An article over at Forbes lays out a case for the Democrats’ war on the sharing economy and in particular, Uber.
Presidential candidates Bernie Sanders, Martin O’Malley and Hillary Clinton have called out Uber, claiming they are concerned about (what else?) the company’s lack of regulation.
Writes Jon Hartley at Forbes, Democrats are “insisting that the company should be further regulated, ignoring the possible consequences of higher fares for users of the Uber app and the ease of doing business for Uber drivers should such regulations become enacted. The primary contention drawn by Democrats is that Uber drivers are legally classified by as independent contractors, a status under which they are exempt from most state and federal labor laws, as opposed to being classified as employees.”
In other words, Democrats are concerned that people are working for themselves.
Candidate Bernie Sanders has said he has a “serious problem” with Uber. Martin O’Malley wants to create a special “safety net” for participants in the sharing economy. Hillary Clinton “heavily criticized Uber and the sharing economy as a major contributor to the rise in income inequality arguing it creates independent contractors, such as Uber drivers, who do not receive government mandated employee benefits.”
One of the reasons we have a sharing economy is that it is a simplified mechanism for entrepreneurs to deliver services to consumers absent the hassles of regulation faced by traditional business models. No one forces people to work for Uber or any other business that is considered part of the sharing economy. These workers are aware they are not employees in the traditional sense, and yet they still want to work for such companies. If these folks wanted to work for a company with “labor protections” they could go find a traditional company at which to work.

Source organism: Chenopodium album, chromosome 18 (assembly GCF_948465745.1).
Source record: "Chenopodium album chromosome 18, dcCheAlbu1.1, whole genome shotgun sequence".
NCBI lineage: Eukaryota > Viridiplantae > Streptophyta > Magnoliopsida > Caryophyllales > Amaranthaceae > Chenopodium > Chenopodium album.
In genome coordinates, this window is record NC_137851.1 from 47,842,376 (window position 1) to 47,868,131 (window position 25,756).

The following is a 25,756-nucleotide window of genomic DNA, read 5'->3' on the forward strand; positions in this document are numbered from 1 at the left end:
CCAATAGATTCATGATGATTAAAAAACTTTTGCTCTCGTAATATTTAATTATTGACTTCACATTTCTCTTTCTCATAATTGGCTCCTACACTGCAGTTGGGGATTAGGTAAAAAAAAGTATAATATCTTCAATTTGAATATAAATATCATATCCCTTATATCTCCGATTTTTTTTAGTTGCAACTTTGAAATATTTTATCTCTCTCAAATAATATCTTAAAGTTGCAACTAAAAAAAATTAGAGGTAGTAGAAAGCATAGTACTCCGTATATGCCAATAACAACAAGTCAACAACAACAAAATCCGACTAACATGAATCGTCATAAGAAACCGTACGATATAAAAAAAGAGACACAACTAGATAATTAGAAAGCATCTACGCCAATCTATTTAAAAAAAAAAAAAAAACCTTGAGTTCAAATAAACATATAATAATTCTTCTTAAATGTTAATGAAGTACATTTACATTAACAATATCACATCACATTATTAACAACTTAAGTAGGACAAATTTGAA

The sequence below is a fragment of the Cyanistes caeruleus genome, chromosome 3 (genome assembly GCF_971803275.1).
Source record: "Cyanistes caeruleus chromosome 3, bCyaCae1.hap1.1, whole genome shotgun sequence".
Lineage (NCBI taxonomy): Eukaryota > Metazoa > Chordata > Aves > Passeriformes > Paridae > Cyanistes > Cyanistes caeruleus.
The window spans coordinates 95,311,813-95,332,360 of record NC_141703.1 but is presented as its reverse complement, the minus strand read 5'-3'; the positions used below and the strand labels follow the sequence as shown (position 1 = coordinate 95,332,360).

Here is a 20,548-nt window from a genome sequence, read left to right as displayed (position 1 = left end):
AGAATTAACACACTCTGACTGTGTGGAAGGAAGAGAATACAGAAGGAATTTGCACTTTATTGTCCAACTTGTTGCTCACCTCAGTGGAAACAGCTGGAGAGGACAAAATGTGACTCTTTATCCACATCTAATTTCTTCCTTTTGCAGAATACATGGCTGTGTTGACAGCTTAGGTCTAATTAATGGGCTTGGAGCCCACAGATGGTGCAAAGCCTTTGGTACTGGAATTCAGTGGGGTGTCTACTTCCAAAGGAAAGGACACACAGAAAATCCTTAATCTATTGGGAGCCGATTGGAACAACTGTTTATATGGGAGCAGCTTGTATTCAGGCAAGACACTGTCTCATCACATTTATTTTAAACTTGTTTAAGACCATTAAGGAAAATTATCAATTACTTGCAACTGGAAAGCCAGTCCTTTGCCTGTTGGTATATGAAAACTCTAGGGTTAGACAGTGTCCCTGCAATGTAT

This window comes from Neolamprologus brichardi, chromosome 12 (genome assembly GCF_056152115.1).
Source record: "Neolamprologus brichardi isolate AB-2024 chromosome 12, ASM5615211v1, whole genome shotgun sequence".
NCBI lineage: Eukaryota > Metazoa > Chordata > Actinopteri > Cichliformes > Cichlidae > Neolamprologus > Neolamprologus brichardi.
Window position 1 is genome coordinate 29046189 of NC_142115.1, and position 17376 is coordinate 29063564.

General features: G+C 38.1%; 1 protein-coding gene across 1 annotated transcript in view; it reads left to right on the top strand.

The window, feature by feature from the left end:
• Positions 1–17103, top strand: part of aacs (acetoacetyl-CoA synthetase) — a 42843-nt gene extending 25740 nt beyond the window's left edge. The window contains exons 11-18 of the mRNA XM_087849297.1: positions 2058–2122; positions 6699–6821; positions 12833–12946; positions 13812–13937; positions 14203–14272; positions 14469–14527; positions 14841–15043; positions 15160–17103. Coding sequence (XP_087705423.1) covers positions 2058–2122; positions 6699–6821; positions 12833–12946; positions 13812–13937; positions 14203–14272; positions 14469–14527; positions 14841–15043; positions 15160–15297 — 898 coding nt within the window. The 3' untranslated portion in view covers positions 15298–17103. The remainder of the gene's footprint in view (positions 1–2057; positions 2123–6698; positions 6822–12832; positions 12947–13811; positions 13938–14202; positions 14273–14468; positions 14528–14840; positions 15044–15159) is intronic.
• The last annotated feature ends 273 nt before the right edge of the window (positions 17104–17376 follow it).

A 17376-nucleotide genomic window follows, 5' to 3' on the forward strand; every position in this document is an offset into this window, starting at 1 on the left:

Instead, we have a new expanding industry that will grow the economy and create jobs for people who want them and services for people who will use them and the Democrats are chomping at the bit to regulate them off the earth.
Notably, Hartley points out that in the top 20 Uber markets drivers “averaged more than $19 an hour in earnings, compared to $12.90 in average hourly wages for cab drivers based on Occupational Employment Statistics data,” according to a study co-authored by Princeton economist Alan Krueger, one of Hillary Clinton’s named economic advisers.
So those who work for Uber aren’t really in need of government “protection.”
Ironically, these tech-based “sharing economy” businesses are comprised in large part of people who traditionally vote Democrat in elections — the younger, hipper generation. I wonder how long it will take before these voter realize they are cutting off their nose to spite their face at the ballot box.